CAMERON SINCLAIR was trained as an architect at the University of Westminster and at the Bartlett School of Architecture, University College London. His postgraduate thesis focused on providing shelter to New York's homeless through sustainable, transitional housing. After his studies, he moved to New York where he worked as a designer and project architect.
In 1999 Cameron Sinclair and Kate Stohr founded Architecture for Humanity, a grassroots nonprofit organization that seeks architectural solutions to humanitarian crises. Sinclair and Stohr compiled a bestselling book Design Like You Give A Damn: Architectural Responses to Humanitarian Crises.
Sinclair is a TED prize recipient, a Young Global Leader of the World Economic Forum, and serves on advisory boards of the Acumen Fund, the Institute for State Effectiveness and the Ontario College of Art and Design. As a result of the 2006 TED Prize, Architecture for Humanity launched the Open Architecture Network, the world's first open source community dedicated to improving living conditions through innovative and sustainable design. Every two years this network hosts a global challenge to tackle a systemic issue within the built environment.
Has government of, by and for the people perished from the United States?
January 21st, a divided Supreme Court reversed precedent and law, voting 5-4 in Citizens United v. FEC to remove limits on corporate contributions to political campaigns. We'll discuss the decision in the context of money in politics, looking at potential outcomes and possible remedies.
BOB EDGAR is President and CEO of Common Cause, a grassroots advocacy organization working for democracy reform, with nearly 400,000 members and supporters and state chapters in 36 states. Edgar previously served as general secretary of the National Council of the Churches of Christ in the USA, the leading U.S. organization in the movement for Christian unity, and before that as president of the Claremont School of Theology. He was elected to the U.S. House in 1974, the first Democrat in 82 years to represent the heavily Republican 7th Congressional District near Philadelphia.
SCOTT NELSON is an attorney at the Public Citizen Litigation Group in Washington, D.C., where he has practiced since August 2001. After graduating with honors from Harvard College, Nelson attended Harvard Law School, and was elected President of the Harvard Law Review in 1983. He then served as a law clerk to Supreme Court Justice Byron White. Nelson represented key Congressional sponsors of McCain-Feingold before the Supreme Court in Citizens United v. Federal Election Commission.
This past week marked the tenth anniversary of the World Trade Organization's confrontation in Seattle with 50,000 protestors against corporate globalization. We look back at Seattle and at the ten years in between with two guests who played important roles.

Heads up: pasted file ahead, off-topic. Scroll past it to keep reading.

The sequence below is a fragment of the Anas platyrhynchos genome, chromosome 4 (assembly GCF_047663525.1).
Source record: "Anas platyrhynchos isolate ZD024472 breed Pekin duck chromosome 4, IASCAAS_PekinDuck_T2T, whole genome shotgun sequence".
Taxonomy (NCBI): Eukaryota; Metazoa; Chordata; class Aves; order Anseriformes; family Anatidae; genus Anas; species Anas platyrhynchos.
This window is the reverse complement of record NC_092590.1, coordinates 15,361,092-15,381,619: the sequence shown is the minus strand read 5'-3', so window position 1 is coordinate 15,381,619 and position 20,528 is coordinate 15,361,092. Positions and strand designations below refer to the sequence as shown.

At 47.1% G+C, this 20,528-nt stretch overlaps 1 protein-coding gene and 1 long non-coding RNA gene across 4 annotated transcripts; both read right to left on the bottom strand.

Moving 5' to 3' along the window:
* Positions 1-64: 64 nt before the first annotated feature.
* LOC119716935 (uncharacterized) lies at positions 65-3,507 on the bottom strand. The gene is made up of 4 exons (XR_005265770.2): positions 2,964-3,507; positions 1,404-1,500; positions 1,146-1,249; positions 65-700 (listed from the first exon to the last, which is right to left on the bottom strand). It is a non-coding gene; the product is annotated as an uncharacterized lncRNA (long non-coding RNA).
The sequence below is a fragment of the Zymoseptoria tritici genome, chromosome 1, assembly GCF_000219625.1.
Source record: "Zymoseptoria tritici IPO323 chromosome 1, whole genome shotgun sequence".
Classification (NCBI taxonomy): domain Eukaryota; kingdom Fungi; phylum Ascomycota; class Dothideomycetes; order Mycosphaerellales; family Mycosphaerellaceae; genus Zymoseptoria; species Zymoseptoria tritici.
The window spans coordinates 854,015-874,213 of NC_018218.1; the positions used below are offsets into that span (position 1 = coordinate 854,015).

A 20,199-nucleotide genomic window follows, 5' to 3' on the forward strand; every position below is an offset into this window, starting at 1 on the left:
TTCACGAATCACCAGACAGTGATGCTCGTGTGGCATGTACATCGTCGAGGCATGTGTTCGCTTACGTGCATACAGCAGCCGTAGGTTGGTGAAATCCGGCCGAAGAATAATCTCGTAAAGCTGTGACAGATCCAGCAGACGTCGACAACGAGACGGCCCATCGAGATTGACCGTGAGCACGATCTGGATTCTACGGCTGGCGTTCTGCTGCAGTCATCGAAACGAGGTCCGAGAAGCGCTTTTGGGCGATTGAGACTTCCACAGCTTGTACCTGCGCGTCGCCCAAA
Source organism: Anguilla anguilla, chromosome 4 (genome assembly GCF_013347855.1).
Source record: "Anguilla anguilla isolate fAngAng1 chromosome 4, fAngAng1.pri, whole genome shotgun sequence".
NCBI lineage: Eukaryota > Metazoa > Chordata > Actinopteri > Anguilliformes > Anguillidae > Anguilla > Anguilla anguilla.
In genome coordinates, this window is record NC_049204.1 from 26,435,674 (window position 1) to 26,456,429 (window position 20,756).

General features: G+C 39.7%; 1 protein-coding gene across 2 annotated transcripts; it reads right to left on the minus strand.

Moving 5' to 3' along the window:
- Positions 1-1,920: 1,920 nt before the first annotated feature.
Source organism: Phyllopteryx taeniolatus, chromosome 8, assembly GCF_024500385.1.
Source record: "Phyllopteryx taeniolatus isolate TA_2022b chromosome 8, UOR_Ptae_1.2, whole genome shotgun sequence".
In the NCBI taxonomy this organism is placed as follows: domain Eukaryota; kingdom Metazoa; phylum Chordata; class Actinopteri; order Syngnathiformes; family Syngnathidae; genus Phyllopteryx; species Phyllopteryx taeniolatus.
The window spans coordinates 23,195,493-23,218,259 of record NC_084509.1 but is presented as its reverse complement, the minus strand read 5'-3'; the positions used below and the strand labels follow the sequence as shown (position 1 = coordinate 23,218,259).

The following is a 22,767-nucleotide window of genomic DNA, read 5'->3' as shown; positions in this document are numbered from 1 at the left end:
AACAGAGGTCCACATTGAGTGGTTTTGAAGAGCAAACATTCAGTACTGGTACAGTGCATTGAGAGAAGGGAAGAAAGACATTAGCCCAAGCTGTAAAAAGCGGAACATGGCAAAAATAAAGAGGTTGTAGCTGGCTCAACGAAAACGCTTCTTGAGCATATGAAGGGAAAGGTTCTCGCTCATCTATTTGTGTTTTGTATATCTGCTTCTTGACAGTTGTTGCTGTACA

First, we talk with NORM STAMPER -- who oversaw the police response -- about those events and about his life and work in the decade since. Now retired, Stamper wrote the book, BREAKING RANK and has become a prominent spokesman for LEAP, Law Enforcement Against (Drug) Prohibition.
NORM STAMPER, former Seattle Police Chief author BREAKING RANK: A TOP COP'S EXPOSE OF THE DARK SIDE OF AMERICAN POLICING
Second, KEVIN DANAHER, who was centrally involved in organizing the Seattle WTO protests. His goals remain the same but his focus has evolved. His latest books are THE GREEN FESTIVAL READER: Fresh Ideas from Agents of Change, and BUILDING THE GREEN ECONOMY: Success Stories from the Grassroots
At 24, I worked for George McGovern’s 1972 Presidential campaign. In 2005, I had the opportunity to interview him for an hour with the release of the documentary, One Bright Shining Moment: The Forgotten Summer of George McGovern. Robert Kennedy described him as the most decent man he’d ever met in politics. I agree. This interview was originally published at Alternet November 21, 2005.
In addition to his pledge to begin withdrawing US troops from Vietnam on Inauguration Day, George McGovern was for universal health care, a guaranteed minimum income, and tax reform. Not only that, his grassroots campaign wasn’t controlled by party bosses or professionals.
I couldn’t resist. I left paradise and drove back to the States in time to work the last two primaries in California and New York and the convention in Miami. As a reward for my efforts I was given the job of running California’s most conservative Democratic assembly district in southeast Los Angeles County, consisting of a few Latinos, a lot of Humphrey-loving unionists and, to the right of them, Wallace folks.
I was asked to win 37 percent of the vote. Without a university, a community college or a single affluent neighborhood in the region, and using a canvassing army of mostly high school students, that’s exactly what we did. Unfortunately, that’s all the campaign got nationally, losing to Richard Nixon 49 states to one. In our campaign office in Downey, we wept.
A decorated World War II bomber pilot, George McGovern ran the Food for Peace Program under John Kennedy and represented South Dakota for two terms in the House and three terms in the Senate. He’s written nine books, including his most recent, Ending Hunger Now: A Challenge to Persons of Faith. The late Robert Kennedy described McGovern as the most decent man he’d ever met in politics. A documentary about the campaign, One Bright Shining Moment: The Forgotten Summer of George McGovern, is now playing in select theaters. (photo: iowademocrats.org)